Monday, 10 September 2018

The Colour of Murder - Julian Symons

A simple enough premise. Unexceptional, unhappily married man crosses paths with a girl he finds irresistibly attractive. Almost obsessed his life spirals off course and he finds himself on trial for murder. First published in 1957 this novel falls into two parts - a monologue for psychiatric assessment, by the protagonists John Wilkins, and an intense trial in the court room. Dare I surmise that if such a tale were to be written today instead of two distinct parts the two would be interwoven with each other and both scenarios would unfold simultaneously? 

However the structure works exceptionally well in this fifties piece of crime writing that had me absorbed from beginning to end. The first part where we hear of events from Wilkins perceptive I found myself reminded of Patricia Highsmith where you will the character not to behave in a certain way or make a certain decision because you know it will end in disaster. The second part is as tight a piece of court room writing as you’ll ever read and as such keeps you on your toes throughout. You don’t want to miss a comma let alone a word!!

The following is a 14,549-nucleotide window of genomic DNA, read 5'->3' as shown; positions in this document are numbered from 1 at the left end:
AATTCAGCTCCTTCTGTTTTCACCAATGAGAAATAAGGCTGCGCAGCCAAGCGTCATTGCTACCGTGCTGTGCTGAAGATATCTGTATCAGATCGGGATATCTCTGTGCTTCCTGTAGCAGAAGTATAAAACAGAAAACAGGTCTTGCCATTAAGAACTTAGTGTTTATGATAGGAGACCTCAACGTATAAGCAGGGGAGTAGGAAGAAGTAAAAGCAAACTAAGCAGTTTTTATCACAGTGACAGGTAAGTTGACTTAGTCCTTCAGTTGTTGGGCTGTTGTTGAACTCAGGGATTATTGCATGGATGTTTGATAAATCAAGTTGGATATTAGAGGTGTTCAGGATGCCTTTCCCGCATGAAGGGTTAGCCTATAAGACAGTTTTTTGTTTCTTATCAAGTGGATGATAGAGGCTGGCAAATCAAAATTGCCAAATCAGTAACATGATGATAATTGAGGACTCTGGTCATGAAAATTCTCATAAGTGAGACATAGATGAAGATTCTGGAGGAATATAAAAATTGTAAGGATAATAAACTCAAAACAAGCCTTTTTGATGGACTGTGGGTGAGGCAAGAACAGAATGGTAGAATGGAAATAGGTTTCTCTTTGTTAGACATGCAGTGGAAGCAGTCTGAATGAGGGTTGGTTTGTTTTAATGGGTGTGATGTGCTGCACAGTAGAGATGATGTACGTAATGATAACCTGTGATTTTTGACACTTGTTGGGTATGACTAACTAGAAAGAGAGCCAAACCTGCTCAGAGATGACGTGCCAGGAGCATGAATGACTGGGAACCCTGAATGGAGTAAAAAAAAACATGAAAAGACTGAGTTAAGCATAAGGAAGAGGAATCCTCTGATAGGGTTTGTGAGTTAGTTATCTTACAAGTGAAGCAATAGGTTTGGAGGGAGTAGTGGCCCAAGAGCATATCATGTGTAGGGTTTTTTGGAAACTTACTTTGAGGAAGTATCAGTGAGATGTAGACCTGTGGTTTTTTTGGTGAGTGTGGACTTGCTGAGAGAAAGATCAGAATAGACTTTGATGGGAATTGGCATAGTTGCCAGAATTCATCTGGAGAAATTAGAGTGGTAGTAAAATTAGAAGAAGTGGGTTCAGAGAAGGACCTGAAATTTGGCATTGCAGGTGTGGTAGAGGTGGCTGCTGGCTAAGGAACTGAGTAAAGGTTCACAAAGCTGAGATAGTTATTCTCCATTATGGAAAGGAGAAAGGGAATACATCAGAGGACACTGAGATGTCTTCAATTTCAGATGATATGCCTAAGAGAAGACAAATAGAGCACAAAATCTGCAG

It’s a marvellously solid plot, simple in its complexity. It couldn’t work today of course because forensics would ascertain some certainties straight away. In a way that's what makes it so delicious to read!! It also subtly raises questions about the very nature of justice itself.

The characters are almost without exception functional which I feel is a deliberate device because there is no need to engage with any of them sympathetically apart from maybe the murder victim, poor soul! Mr. Wilkins has an almost pathetic unpleasantness but never pathetic enough for us to feel especially sorry for him. The reader is allowed to remain objective; the psychiatric report is as factual as the trial proceedings. It’s a marvellously controlled piece of writing for I imagine it must be hard for a writer not to allow his characters to engage? 

The final denouement is as unexpected as it is obvious, well almost obvious? There was always the possibility but it was so understated the reader can only doubt themselves. 

Once again my thanks to the British Library for allowing me the privilege of reading this compelling tale. I’d like to say you’ve done it again, guys! But I think I’ve already said something along those lines in a previous review!  Oh, check out the cover, another retro travel poster beauty.

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